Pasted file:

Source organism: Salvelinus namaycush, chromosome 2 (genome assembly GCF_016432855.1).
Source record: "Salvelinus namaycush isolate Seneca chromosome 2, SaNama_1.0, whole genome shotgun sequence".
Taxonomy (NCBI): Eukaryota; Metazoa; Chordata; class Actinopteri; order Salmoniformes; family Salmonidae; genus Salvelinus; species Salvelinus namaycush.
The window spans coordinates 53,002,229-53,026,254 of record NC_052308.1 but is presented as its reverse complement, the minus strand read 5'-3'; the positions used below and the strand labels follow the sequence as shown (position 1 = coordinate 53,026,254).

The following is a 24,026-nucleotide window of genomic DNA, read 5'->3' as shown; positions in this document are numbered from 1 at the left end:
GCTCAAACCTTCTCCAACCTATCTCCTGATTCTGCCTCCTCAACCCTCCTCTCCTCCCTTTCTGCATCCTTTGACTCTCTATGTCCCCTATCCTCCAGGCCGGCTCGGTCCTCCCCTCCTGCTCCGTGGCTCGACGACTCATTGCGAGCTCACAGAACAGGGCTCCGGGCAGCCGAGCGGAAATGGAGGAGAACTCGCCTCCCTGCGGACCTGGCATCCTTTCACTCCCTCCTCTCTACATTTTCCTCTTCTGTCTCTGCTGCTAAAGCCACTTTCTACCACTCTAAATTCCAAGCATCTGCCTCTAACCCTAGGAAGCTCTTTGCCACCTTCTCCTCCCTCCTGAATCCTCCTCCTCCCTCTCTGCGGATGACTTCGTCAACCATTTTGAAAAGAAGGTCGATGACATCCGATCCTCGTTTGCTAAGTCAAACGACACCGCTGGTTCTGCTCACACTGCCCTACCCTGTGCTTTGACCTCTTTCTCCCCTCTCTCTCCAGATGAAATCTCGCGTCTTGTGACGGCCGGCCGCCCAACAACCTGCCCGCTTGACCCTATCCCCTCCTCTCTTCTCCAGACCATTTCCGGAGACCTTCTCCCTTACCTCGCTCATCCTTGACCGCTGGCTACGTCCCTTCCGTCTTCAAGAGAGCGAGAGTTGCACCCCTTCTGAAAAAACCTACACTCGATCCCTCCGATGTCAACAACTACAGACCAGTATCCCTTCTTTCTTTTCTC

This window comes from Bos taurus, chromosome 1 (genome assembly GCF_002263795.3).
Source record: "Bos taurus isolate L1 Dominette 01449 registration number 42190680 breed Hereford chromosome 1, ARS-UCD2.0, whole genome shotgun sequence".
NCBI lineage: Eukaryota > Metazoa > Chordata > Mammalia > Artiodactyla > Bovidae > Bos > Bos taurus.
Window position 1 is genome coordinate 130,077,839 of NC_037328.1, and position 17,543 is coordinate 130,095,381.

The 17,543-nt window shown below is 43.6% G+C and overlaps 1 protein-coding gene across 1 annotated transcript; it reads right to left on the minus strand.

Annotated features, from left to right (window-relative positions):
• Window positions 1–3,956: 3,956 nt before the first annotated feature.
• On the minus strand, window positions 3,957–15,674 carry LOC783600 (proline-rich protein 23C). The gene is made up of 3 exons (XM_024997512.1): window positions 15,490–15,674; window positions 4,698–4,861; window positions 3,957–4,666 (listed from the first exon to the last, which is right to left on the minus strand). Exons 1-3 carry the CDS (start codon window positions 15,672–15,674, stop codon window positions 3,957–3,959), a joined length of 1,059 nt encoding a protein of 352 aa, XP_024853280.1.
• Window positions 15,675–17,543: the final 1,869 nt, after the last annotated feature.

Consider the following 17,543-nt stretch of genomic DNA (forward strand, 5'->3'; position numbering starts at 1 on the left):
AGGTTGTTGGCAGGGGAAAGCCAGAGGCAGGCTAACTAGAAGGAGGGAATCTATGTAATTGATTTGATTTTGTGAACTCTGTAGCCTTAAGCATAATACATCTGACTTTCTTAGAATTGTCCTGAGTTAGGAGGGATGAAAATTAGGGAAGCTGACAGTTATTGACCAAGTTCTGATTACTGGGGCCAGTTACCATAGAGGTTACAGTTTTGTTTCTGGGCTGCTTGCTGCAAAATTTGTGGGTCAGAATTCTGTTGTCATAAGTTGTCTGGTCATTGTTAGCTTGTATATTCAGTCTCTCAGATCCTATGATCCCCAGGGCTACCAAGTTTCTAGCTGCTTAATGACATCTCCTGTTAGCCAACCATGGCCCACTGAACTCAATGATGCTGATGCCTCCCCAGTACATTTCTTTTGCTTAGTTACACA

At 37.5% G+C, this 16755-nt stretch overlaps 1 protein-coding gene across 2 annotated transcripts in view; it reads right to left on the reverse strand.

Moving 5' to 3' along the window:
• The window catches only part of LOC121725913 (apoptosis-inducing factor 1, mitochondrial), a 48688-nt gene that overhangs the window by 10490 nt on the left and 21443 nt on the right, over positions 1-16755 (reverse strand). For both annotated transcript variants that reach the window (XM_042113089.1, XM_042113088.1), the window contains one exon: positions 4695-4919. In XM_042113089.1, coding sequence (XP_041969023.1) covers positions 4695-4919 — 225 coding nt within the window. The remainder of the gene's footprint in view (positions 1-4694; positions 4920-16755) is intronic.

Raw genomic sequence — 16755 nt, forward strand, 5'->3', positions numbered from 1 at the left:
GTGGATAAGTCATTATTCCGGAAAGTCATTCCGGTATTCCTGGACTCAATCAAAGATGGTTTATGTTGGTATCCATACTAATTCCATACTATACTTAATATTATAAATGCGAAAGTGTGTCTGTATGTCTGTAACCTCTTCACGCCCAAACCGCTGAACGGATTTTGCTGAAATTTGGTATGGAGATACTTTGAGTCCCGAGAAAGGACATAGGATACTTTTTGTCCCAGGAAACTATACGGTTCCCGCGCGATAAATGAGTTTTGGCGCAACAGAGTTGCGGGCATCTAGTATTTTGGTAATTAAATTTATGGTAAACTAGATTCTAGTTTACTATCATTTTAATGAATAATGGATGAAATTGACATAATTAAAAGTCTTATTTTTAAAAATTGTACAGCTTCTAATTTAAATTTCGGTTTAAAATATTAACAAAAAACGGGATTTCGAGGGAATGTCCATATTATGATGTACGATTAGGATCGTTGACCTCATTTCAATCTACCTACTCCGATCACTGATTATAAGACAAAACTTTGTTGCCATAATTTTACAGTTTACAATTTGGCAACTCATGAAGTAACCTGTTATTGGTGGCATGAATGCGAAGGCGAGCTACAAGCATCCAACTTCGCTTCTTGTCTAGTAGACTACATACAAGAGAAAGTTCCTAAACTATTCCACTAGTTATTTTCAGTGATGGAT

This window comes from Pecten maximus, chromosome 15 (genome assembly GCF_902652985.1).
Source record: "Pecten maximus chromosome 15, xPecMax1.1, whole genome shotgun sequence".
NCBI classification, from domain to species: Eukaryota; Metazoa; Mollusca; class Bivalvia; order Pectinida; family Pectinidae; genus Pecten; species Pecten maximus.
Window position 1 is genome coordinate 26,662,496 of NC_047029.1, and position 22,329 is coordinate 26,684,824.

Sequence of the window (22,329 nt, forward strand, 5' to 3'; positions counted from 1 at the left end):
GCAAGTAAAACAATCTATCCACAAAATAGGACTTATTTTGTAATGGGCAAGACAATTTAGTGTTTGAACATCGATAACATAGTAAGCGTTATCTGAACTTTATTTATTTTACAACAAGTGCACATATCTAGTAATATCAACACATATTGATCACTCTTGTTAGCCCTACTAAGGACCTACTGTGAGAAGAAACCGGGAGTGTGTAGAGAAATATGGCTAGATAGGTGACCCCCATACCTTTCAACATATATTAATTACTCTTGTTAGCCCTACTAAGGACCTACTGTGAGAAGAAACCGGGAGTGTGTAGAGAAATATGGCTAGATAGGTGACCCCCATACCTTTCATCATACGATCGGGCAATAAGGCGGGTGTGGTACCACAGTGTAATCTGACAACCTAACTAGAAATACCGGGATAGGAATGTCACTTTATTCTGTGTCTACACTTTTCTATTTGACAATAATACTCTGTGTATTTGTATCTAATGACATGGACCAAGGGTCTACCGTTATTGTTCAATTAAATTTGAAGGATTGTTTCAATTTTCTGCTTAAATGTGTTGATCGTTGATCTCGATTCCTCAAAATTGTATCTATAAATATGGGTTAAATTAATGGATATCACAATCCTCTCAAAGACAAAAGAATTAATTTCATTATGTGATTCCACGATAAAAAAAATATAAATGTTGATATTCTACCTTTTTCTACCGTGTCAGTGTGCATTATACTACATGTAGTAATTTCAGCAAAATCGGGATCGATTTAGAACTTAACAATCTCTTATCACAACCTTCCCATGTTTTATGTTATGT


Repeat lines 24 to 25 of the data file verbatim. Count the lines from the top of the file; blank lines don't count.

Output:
Source record: "Pecten maximus chromosome 15, xPecMax1.1, whole genome shotgun sequence".
NCBI classification, from domain to species: Eukaryota; Metazoa; Mollusca; class Bivalvia; order Pectinida; family Pectinidae; genus Pecten; species Pecten maximus.